September 1, 2009

1/2 of GTxA Gather at DiGRA 2009

from tiltfactor
by @ 8:50 am

nullMichael Mateas, Noah Wardrip Fruin, and Mary Flanagan, half of the art-theory collaboration Grand Text Auto, gathered at the Digital Games Research Association’s 2009 Conference: Breaking New Ground: Innovation in Games, Play, Practice and Theory in Uxbridge, UK. Mateas is speaking on “Operational Logics,” Wardrip Fruin’s paper is “Agency Reconsidered,” and Flanagan is presenting the co-written paper, “Anxiety, Openness and Activist Games: A Case Study for Critical Play,” and speaking in an interactive workshop called ““Some Assembly Required”: Starting and Growing a Game Lab.” In between these presentations, both of Flanagan’s more recent books (Critical Play and re:SKIN), and Wardrip Fruin’s Expressive Processing are available in the MIT bookshop on site!

August 26, 2009

Using Playtime Productively!

from tiltfactor
by @ 11:37 am

Tiltfactor director Mary Flanagan was interviewed in, “Labeling Library Archives Is a Game at Dartmouth College” in the Chronicle of Higher Education about the new NEH project called “Metadata Games.” The interview perhaps overplays the “free labour” aspect of the game itself. Using play time in novel, productive ways likely harms no one. If the game is fun, engaging, and playful, it will attract players, and players will like to play regardless if the hours are “productive” or “wasteful.”
players collaborate with [giantJoystick]
At Tiltfactor, we have a philosophy that play is not a useless activity. Players are constantly learning and growing through game play. Play promotes collaboration and experimentation. If it does even more than that? We say, YAY! – IF it contributes to the Commons and to access to knowledge for the public.

August 25, 2009

oh oh multitasking

from tiltfactor
by @ 7:05 pm

Social communications expert Clifford Nass, with researchers Eyal Ophir and Anthony Wagner, Stanford University, just completed a study of multitasking and productivity among college students. The resulting paper, “Cognitive control in media multitaskers,” was published in the Proceedings of the National Academy of Sciences. The results of “digital overload” were similar to past research: multitasking does not make one more productive. See the CNN article here. Do you self identify as a ‘chronic media multitasker’?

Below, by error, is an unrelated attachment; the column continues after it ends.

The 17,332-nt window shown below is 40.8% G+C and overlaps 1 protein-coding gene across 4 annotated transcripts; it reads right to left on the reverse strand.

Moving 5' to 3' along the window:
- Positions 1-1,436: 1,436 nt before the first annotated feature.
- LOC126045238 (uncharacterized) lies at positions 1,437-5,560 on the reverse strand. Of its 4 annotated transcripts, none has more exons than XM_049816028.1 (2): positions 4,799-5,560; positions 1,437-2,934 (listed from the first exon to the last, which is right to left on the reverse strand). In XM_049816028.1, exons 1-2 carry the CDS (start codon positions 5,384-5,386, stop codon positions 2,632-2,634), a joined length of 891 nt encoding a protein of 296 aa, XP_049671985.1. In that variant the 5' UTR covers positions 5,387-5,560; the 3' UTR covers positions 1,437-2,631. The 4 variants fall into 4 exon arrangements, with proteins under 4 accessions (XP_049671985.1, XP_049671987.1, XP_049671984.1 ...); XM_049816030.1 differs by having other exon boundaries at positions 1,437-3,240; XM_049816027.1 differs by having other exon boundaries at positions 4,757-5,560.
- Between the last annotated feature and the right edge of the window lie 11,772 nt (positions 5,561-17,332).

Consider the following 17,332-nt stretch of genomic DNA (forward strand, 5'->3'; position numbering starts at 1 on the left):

Blog collaboration recognized

from tiltfactor
by @ 5:38 pm

How nice that Grand Text Auto, a collaboratively written blog to which Tiltfactor contributes, is recommended in the 100 best blogs for new media students. This nice long list should serve as an excellent resource for students and scholars alike!

August 24, 2009


from tiltfactor
by @ 1:25 pm

This blog post seems to be getting much more attention than we had expected. It was originally concocted to be a quick set of notes for an introductory “what is machinima” presentation conducted by students in our class… But, since there is interest, we’ll add our core screening list here, and add student final proejcts from class — once they are finished!

in FS49: MACHINIMA, we ask

How should we approach the study of machinima?

How do the aesthetics of machinima differ from traditional video or film?

What is the role of the creator in machinima? Whose work is it?

August 21, 2009

Tiltfactor awarded NEH

from tiltfactor
by @ 1:20 pm

Tiltfactor has been awarded a new National Endowment for the Humanities grant. Hear it from Peter Carini, Dartmouth College Archivist:

Dartmouth College, Metadata Games — An Open Source Electronic Game for Archival Data Systems

Mary Flanagan, the Sherman Fairchild Distinguished Professor in Digital Humanities at Dartmouth College, in collaboration with Rauner Special Collections Library, has received an National Endowment for the Humanities grant to develop an open source computer game for the Internet that would supplement library metadata on holdings in collections with descriptions provided by the public.

Games and Mental Health

from tiltfactor
by @ 5:55 am